Recent Research: Highlights from June 2010
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"A Valuation Study of Stock Market Seasonality and the Size Effect." The Journal of Portfolio Management, Spring 2010. Zhiwu Chen and Jan Jindra.
Existing studies on market seasonality and the size effect are largely based on realized returns. In this article, Chen and Jindra investigate seasonal variations and size-related differences in a cross-stock valuation distribution. They use three stock valuation measures, two derived from structural models and one from the book-to-market ratio. The authors find that the average valuation level is highest in mid-summer and lowest in mid-December. Furthermore, the valuation dispersion (kurtosis) across stocks increases toward year-end and reverses direction after the turn of the year, suggesting increased movements in both the underand overvaluation directions. Among size groups, small-cap stocks exhibit the sharpest decline in valuation from June to December and the highest rise from December to January. For most months, small-cap stocks have the lowest valuation among all size groups and show the widest cross-stock valuation dispersion, meaning that they are also the hardest to value. Overall, large-cap stocks enjoy the highest valuation uniformity and are the least subject to valuation seasonality.
In addition to its role as the optimal ex ante combination of risky assets for a risk-averse investor, possessing the highest potential return-for-risk trade-off, the tangency or maximum Sharpe ratio portfolio in the Markowitz [1952, 1991] procedure plays an important role in asset management because it minimizes the probability that a future portfolio return falls below the risk-free, or reference, rate; this is a kind of Value at Risk (VaR) property of the portfolio. In this article the authors demonstrate the way this VaR, and related quantities, vary along the efficient frontier, emphasizing the special role played by the tangency portfolio. The results are illustrated with an analysis of the market crash of October 1987, as an episode of extreme negative market movements, in which the tangency portfolio performs best (loses least!) among a variety of portfolios.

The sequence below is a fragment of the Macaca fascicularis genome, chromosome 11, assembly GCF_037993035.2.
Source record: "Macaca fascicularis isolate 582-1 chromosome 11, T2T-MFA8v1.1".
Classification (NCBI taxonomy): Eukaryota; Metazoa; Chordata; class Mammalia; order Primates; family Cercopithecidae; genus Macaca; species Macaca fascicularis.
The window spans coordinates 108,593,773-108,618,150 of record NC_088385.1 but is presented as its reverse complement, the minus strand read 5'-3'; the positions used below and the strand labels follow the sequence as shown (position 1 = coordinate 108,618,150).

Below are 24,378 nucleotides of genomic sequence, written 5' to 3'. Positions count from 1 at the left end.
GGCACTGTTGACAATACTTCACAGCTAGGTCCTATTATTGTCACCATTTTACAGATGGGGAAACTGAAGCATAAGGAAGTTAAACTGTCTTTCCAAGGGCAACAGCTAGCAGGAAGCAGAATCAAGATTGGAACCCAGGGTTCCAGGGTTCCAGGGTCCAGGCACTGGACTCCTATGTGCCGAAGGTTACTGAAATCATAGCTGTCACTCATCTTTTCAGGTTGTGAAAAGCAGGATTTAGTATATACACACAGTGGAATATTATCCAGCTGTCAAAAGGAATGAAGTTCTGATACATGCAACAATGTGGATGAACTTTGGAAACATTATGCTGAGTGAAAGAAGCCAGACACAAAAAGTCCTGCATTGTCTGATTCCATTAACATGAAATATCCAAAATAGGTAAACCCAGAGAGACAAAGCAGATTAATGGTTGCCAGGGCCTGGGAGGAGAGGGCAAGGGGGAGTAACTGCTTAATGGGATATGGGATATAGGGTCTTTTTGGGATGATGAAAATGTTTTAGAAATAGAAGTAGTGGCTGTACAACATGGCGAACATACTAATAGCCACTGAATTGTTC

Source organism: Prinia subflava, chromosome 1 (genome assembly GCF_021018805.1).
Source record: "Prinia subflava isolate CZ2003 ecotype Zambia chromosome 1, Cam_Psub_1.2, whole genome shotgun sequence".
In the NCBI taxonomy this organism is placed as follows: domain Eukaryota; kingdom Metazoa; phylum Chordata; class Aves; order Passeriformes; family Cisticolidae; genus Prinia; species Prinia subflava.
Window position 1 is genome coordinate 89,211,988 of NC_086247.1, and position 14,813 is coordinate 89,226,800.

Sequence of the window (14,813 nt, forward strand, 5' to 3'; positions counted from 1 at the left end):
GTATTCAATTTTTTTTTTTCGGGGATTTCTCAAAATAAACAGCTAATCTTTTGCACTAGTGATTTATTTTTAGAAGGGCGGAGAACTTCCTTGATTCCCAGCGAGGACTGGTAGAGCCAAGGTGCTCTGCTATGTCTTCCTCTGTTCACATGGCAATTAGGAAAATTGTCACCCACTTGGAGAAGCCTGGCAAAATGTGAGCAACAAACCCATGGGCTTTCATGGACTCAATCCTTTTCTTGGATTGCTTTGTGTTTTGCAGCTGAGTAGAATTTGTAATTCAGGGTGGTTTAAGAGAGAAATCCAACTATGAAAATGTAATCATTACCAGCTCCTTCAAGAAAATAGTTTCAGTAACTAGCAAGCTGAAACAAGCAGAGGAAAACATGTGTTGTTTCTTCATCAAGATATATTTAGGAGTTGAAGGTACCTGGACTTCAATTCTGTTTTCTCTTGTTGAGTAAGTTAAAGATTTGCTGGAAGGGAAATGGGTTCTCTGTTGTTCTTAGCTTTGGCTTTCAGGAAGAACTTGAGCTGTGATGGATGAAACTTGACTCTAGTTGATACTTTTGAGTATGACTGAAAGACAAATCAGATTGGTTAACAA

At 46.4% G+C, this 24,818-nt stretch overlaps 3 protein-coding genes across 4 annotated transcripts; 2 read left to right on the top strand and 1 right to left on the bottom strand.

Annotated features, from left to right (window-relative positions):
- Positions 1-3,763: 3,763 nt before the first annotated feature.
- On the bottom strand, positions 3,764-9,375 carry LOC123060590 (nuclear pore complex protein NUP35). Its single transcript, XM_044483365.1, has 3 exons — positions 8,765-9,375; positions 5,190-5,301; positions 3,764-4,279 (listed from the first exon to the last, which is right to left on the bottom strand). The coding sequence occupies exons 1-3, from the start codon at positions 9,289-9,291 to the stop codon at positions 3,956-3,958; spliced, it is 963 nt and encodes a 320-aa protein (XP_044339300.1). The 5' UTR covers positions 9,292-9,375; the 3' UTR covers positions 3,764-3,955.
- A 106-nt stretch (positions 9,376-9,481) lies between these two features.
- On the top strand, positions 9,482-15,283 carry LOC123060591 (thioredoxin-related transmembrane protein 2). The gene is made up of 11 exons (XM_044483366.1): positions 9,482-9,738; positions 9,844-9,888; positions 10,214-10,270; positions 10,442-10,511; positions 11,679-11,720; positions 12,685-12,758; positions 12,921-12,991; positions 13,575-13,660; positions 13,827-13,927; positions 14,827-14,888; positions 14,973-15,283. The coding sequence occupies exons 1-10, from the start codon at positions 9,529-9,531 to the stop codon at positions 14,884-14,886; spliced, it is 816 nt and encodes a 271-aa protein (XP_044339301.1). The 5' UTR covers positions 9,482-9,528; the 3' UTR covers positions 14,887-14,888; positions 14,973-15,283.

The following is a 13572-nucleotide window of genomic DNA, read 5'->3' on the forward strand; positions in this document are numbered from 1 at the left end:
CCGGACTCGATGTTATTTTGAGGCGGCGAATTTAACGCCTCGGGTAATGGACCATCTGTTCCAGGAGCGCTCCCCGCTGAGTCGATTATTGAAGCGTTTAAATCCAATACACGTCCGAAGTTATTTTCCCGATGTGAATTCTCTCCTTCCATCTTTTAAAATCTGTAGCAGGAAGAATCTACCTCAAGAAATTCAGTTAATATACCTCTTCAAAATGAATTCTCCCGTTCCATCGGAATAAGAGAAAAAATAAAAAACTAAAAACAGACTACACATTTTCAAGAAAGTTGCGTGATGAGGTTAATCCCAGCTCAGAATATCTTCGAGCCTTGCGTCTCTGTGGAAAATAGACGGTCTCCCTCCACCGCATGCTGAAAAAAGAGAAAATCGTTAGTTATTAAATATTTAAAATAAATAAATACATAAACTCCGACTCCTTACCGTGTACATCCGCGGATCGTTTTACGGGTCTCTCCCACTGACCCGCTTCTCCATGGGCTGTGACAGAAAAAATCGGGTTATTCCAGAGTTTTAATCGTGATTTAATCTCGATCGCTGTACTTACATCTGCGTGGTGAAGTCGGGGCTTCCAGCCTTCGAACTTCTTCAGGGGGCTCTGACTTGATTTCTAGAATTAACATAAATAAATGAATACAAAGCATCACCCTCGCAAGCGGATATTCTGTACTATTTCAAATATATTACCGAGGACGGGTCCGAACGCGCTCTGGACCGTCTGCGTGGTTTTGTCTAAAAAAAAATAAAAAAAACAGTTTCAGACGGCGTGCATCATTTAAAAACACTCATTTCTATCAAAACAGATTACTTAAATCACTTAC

Residential mortgage markets in certain developing nations have grown in sophistication and complexity to the point where they now resemble the U.S. model: Instead of a single financial institution originating, servicing and holding all the risk of a mortgage loan, loan markets in Argentina, Brazil, and Mexico, for example, have begun to “unbundle” these functions. This is yielding benefits for lenders and home borrowers as well as mortgage security investors, as risks are appropriately passed on to end borrowers and new loan products are generated, among other benefits. Yet this evolution is in some cases also creating challenges for these national mortgage markets, including interest-rate, inflation, and foreign-currency risks, as well as legal hurdles for investors. This article surveys the unbundling of emerging-market mortgage markets and establishes a legal and investment framework for creating sound, home-loan and secondary mortgage-security markets.